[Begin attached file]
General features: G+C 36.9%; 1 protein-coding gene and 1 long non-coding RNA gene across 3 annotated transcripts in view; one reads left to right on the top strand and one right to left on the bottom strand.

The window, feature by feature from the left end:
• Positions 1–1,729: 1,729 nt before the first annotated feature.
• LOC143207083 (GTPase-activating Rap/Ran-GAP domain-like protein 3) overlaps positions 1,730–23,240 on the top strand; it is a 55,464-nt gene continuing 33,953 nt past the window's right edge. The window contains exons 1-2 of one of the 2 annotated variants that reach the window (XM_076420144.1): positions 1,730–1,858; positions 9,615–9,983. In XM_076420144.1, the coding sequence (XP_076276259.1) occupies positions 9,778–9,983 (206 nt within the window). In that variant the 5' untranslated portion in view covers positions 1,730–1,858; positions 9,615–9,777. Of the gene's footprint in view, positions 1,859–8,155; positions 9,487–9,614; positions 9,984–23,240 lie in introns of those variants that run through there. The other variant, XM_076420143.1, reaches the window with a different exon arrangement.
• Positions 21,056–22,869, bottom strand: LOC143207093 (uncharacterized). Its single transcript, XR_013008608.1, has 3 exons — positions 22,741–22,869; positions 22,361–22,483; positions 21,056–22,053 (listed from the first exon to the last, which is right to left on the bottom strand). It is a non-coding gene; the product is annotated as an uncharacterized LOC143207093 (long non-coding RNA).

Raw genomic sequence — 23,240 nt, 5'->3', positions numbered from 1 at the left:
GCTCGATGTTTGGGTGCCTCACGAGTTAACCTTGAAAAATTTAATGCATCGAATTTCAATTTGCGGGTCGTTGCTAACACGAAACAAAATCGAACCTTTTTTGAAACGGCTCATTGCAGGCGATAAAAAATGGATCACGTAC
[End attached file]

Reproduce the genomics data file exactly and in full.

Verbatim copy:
General features: G+C 36.9%; 1 protein-coding gene and 1 long non-coding RNA gene across 3 annotated transcripts in view; one reads left to right on the top strand and one right to left on the bottom strand.

The window, feature by feature from the left end:
• Positions 1–1,729: 1,729 nt before the first annotated feature.
• LOC143207083 (GTPase-activating Rap/Ran-GAP domain-like protein 3) overlaps positions 1,730–23,240 on the top strand; it is a 55,464-nt gene continuing 33,953 nt past the window's right edge. The window contains exons 1-2 of one of the 2 annotated variants that reach the window (XM_076420144.1): positions 1,730–1,858; positions 9,615–9,983. In XM_076420144.1, the coding sequence (XP_076276259.1) occupies positions 9,778–9,983 (206 nt within the window). In that variant the 5' untranslated portion in view covers positions 1,730–1,858; positions 9,615–9,777. Of the gene's footprint in view, positions 1,859–8,155; positions 9,487–9,614; positions 9,984–23,240 lie in introns of those variants that run through there. The other variant, XM_076420143.1, reaches the window with a different exon arrangement.
• Positions 21,056–22,869, bottom strand: LOC143207093 (uncharacterized). Its single transcript, XR_013008608.1, has 3 exons — positions 22,741–22,869; positions 22,361–22,483; positions 21,056–22,053 (listed from the first exon to the last, which is right to left on the bottom strand). It is a non-coding gene; the product is annotated as an uncharacterized LOC143207093 (long non-coding RNA).

Raw genomic sequence — 23,240 nt, 5'->3', positions numbered from 1 at the left:
GCTCGATGTTTGGGTGCCTCACGAGTTAACCTTGAAAAATTTAATGCATCGAATTTCAATTTGCGGGTCGTTGCTAACACGAAACAAAATCGAACCTTTTTTGAAACGGCTCATTGCAGGCGATAAAAAATGGATCACGTAC